I hope that sheds some light on the issue .
 
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Guest
Re: triple versus double

Thansk heinbloed - interesting stats. Any ball-park figure on the comparative heat loss through an attic - both insulated and uninsulated? I'd imagine that this is a large cause of heat loss for most houses. I still know people who don't have their attic insulated in spite of knowing that it's a cheap and simple way to make their house more comfortable and cut their energy costs.
 
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heinbloed

Guest
ball figure attic

No, it depends on size, quality of wind break -if any-and users behavior i.e.how much energy is used "below".But
www.sei.ie might give you a few clews.Building regs demand the best insulation on the ceiling/in the roof ,U-value 0.2 max.,I think there is reason for that.
 
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Laoise

Guest
Glazing - and frames

Hi all
Does anyone know if it's possible to get insulated window frames in Ireland?
We've got double-glazed, Argon filled, k-glass - so thought everything should be fairly OK. However, one of the problems we've had is that condensation still happens on the window frames themselves (pvc unfortunately, wood was way too expensive at the time!). When the frames get cold condensation droplets form on the frames as well as on the glass. I know that in Germany the frames themselves can actually be filled with insulating material to prevent this, but here that doesn't seem to be available. I know that air itself is a good insulating material - but that's only if it's not circulating. Maybe someone has come across a company that has thought of this ?
Laoise
 
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Penny Foolish

Guest
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Here's another supplier of triple glazing:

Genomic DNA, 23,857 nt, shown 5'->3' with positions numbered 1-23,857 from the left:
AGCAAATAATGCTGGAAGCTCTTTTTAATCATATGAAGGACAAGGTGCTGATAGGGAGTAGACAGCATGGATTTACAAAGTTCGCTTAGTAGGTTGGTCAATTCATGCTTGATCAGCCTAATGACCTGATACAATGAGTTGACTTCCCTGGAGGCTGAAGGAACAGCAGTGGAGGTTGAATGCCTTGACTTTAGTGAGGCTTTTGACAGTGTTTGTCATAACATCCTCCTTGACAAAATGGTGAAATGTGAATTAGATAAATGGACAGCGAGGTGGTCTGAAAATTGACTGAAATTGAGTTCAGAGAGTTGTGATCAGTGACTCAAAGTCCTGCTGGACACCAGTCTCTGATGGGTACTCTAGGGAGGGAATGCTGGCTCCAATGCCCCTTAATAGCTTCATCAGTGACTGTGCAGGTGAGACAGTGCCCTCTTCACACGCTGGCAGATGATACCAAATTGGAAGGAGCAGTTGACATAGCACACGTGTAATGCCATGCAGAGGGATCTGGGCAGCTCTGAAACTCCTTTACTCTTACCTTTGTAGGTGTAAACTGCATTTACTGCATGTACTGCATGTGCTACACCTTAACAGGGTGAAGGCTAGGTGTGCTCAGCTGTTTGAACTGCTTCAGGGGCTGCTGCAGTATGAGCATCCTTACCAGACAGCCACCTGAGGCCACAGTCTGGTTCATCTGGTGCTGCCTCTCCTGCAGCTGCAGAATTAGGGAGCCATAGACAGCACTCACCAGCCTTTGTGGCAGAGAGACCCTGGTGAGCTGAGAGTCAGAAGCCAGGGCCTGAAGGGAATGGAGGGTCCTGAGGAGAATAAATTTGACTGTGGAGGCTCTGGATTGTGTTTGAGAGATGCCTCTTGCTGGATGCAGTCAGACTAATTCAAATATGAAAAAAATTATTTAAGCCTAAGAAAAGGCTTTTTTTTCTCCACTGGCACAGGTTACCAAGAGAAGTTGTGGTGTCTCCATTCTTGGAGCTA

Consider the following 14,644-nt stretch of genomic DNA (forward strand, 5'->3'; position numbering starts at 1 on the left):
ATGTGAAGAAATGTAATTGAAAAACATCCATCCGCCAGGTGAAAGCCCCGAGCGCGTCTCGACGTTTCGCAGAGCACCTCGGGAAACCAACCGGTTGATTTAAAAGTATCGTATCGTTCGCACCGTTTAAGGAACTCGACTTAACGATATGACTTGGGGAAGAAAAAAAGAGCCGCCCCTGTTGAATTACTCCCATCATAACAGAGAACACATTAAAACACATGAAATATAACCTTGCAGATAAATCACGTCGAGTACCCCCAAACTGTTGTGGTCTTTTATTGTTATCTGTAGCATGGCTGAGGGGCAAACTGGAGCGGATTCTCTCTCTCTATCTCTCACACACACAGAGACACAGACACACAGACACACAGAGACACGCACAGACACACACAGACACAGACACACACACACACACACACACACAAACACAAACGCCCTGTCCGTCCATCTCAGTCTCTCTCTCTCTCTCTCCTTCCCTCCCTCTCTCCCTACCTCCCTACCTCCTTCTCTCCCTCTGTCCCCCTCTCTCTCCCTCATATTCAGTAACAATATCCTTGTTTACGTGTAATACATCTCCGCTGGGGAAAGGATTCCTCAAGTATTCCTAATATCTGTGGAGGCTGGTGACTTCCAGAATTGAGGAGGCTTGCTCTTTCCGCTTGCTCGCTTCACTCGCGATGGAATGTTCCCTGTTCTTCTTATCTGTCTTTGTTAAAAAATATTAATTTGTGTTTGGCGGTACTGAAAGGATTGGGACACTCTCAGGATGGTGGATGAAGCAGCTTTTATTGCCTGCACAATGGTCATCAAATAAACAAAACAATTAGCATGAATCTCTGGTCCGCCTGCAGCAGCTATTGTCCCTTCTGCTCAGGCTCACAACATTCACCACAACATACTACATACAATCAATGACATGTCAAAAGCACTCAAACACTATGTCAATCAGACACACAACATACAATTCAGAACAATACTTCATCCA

Dear Ms. Foolish,

We supply triple-glazed windows from Markfönster AB, Sweden to the Irish
market.

Yours sincerely,

Margaret Sheeran
Area Manager - Sjödalshus AB (Ireland)

Swedish Trade Centre Ltd.,
10 Glenrichmond,
Glanmire,
Co. Cork,
Ireland.

Tel: 021-4823622
Fax: 021-4823636
Mobile: 086-8815065
Email: msj@eircom.net
Web: www.sjodalshus.se/ie
 
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heinbloed

Guest
triple glazing

Hi Penny and the others !
I am actually looking for triple glazing without the frames ,I have frames already.But other readers will certainly benefit from the posts.Thanks.
 
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Confused

Guest
Re: k glass versus low-e

Can anyone explain the difference between Pilkington k glass (as required by building regs now) and low-e glass as mentioned numerous times here?
 
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cuchullain

Guest
triple glazing

Good post. I have double glazing pvc windows about 15 years old. Two of the windows now have condensation in between the panes. Two other windows have become 'hazy' between the panes. These are all 'main windows' and not top openings. This is out of a total of approx 10. also 2 velux windows ( out of 3) which I also installed at the same time had to be replaced, under warranty from velux as it turned out. Would there be more problems down the road with triple glaze, and while on bitterly cold and windy days the windows are excellent, nevertheless most days all windows are opened at the top for at least a few hours, so would this not dilute the benefit of triple glaze. I read somewhere recenty that part of the hugh rise in asthma in Ireland was lack of ventilation, maybe wer'e over insulating?